Tag Archive: underworld


Goddess Sedna

“Sedna” by Hrana Janto

“Sedna’s themes are are thankfulness, providence, nature and abundance. Her symbols are water, an eye and fish.  The mother of the sea, which is sometimes called the ‘eating place’ in northern climates, Sedna is a very important figure in Alaskan mythology as the provider of nourishment for both the body and soul. In narratives, Sedna gave birth to fish, seals, polar bears and whales – the life sustaining animals in this region. Artistic renderings show Her as having one eye that sees all things in Her domain.

At this time of year, fisherman in Alaska dance through town giving out whale meat. According to custom, this dance propitiates the spirits of the food-providing whales who have died in the previous year. It also ensures an abundance of food in the year ahead. Adapting this a bit, abstain from your favorite meat product today and ask for Sedna’s blessing on the animals who provide your food year-round. Vegetarians can forgo their favorite staple and ask Sedna to bless the Earth’s greenery instead! Eating fish, however, is perfectly suited to the occasion, as it will fill you with Sedna’s nourishment. Remember to eat thankfully!

To keep a small token in your home that will continually draw Sedna’s blessing to you, get a goldfish and name it after Her! Each time you feed the fish you’re symbolically giving an offering to the Goddess. When you have a need, whisper it to the fish so Sedna hears you.”

(Patricia Telesco, “365 Goddess: a daily guide to the magic and inspiration of the goddess”.)

Sedna from the Goddess Guidance Oracle Deck

Patricia Monaghan tells us Sedna’s sad story: “Beside the Arctic Ocean, there once lived an old widower and his daughter, Sedna, a woman so beautiful that all the Eskimo men sought to live with Her. But She found none to Her liking and refused all offers. One day, a seabird came to Her and promised Her a soft life in a warm hut full of bearskins and fish. Sedna flew away with him.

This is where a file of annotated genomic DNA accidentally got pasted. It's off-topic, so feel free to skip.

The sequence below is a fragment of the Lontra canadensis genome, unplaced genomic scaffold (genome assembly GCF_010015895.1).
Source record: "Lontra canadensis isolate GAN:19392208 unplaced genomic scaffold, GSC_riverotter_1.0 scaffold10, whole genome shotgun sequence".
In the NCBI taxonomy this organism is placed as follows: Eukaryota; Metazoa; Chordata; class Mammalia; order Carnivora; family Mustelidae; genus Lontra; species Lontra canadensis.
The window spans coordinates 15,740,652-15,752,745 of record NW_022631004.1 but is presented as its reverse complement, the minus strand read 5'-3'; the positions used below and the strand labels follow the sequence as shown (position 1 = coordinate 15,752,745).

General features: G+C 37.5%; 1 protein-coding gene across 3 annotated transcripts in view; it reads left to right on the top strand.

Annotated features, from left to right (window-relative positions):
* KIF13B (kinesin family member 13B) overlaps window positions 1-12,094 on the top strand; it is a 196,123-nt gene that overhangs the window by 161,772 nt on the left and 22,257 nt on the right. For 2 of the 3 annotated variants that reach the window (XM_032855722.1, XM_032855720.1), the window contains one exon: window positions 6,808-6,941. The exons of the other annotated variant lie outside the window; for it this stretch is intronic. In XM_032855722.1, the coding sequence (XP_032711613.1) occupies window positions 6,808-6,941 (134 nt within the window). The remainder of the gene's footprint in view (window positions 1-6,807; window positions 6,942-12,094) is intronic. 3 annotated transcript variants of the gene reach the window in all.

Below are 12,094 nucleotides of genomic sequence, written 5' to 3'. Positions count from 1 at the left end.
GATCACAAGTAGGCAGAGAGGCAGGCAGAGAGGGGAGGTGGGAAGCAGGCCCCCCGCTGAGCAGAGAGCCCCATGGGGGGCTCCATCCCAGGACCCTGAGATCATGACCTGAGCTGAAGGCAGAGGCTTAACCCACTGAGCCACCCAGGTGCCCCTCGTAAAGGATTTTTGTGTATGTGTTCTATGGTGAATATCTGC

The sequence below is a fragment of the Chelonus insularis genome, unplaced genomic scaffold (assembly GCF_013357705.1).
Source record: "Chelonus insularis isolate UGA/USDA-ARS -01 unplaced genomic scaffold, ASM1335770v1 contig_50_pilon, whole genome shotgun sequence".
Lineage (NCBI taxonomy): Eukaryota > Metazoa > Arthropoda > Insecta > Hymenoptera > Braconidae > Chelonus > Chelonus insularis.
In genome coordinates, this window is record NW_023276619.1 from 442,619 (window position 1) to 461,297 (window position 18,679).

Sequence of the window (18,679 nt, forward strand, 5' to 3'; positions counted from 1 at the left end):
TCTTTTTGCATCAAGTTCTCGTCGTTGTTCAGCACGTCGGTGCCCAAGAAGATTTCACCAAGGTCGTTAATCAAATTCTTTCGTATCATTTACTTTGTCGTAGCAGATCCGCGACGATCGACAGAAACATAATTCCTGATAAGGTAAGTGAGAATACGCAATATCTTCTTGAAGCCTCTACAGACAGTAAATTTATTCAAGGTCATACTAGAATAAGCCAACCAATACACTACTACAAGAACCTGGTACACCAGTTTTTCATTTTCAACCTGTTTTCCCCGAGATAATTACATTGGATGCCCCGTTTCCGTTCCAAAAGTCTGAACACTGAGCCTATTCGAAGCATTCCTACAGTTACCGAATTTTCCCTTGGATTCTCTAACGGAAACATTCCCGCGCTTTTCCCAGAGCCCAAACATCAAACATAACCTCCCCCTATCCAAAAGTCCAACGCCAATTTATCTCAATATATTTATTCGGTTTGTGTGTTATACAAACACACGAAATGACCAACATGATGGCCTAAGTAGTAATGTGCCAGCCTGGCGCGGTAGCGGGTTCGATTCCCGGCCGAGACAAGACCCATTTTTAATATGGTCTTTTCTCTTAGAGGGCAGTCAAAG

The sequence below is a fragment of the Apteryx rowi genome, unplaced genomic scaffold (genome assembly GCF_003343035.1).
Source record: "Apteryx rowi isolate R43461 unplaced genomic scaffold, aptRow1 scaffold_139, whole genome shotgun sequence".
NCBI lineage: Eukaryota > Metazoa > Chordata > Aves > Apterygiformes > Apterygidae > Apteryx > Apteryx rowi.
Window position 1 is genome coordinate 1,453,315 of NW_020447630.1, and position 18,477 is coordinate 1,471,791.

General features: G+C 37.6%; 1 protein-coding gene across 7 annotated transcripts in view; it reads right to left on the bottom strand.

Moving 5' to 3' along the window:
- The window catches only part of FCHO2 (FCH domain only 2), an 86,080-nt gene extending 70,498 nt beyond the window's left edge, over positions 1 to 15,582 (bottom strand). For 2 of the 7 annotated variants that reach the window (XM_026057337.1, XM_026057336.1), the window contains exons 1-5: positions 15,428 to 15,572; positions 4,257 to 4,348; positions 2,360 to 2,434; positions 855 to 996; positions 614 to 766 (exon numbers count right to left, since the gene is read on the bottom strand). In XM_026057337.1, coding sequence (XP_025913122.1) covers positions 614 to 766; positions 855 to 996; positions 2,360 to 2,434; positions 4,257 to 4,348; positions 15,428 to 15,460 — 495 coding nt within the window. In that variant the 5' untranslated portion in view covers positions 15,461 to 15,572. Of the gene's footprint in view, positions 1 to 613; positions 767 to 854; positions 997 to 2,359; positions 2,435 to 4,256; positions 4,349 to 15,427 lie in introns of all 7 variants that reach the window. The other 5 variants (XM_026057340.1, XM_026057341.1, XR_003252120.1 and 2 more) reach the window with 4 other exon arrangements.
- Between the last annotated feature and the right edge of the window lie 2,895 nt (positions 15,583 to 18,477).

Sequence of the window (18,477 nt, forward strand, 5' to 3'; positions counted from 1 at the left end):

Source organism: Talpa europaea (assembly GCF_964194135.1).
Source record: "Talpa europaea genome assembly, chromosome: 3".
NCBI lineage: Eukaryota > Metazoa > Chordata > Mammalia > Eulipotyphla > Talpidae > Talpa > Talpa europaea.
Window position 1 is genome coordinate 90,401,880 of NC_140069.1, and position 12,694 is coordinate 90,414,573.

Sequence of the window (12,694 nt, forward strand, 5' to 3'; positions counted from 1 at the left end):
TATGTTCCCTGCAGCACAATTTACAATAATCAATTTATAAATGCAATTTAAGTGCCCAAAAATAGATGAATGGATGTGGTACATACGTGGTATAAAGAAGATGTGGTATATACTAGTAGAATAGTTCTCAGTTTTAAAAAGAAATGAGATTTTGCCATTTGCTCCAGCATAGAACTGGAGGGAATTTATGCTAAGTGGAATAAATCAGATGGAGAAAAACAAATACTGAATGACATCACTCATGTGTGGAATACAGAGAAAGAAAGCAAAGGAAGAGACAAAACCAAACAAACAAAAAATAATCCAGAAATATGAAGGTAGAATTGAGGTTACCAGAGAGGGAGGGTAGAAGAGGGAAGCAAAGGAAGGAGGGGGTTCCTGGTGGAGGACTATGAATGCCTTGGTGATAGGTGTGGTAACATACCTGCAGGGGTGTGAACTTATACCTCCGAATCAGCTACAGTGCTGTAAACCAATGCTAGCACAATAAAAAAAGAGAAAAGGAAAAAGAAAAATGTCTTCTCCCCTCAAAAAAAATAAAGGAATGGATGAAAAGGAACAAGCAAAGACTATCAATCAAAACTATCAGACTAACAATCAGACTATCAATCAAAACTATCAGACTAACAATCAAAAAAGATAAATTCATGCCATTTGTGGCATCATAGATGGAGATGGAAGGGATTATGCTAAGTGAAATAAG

The bird had lied. Sedna found Her home a stinking nest. She sat, sadly regretting Her rejection of the handsome human men. And that was what She told Her father, when She listed Her complaints when he visited Her a year later.

Anguta (‘man with something to cut’) put his daughter in his kayak to bring Her back to the human world. Perhaps he killed the bird husband first, perhaps he just stole the bird’s wife, but in either case the vengeance of the bird people followed him. The rising sea threatened the escaping humans with death. On they struggled, until Anguta realized that flight was hopeless.

“Sedna” by Lisa Hunt

He shoved Sedna overboard to drown. Desperate for life, She grabbed the kayak with a fierce grip. Her father cut off Her fingers. She flung Her mutilated arms over the skin boat’s sides. Anguta cut them off, shoving his oar into Sedna’s eye before She sank into the icy water.

At the bottom of the sea, She lived thereafter as queen of the deep, mistress of death and life, ‘old food dish,’ who provided for the people. Her amputated fingers and arms became the fish and marine mammals, and She alone decided how many could be slaughtered for food. She was willing to provide for the people if they accepted Her rules: for three days after their death, the souls of Her animals would remain with their bodies, watching for violation of Sedna’s demands. Then they returned to the Goddess, bearing information about the conduct of Her people. Should Her laws be broken, Sedna’s hand would begin to ache, and She would punish humans with sickness, starvation, and storms. Only if a shaman traveled to Her country, Adlivun, and assuaged Her pains would the sea mammals return to the hunters, which, if the people acted righteously, they did willingly.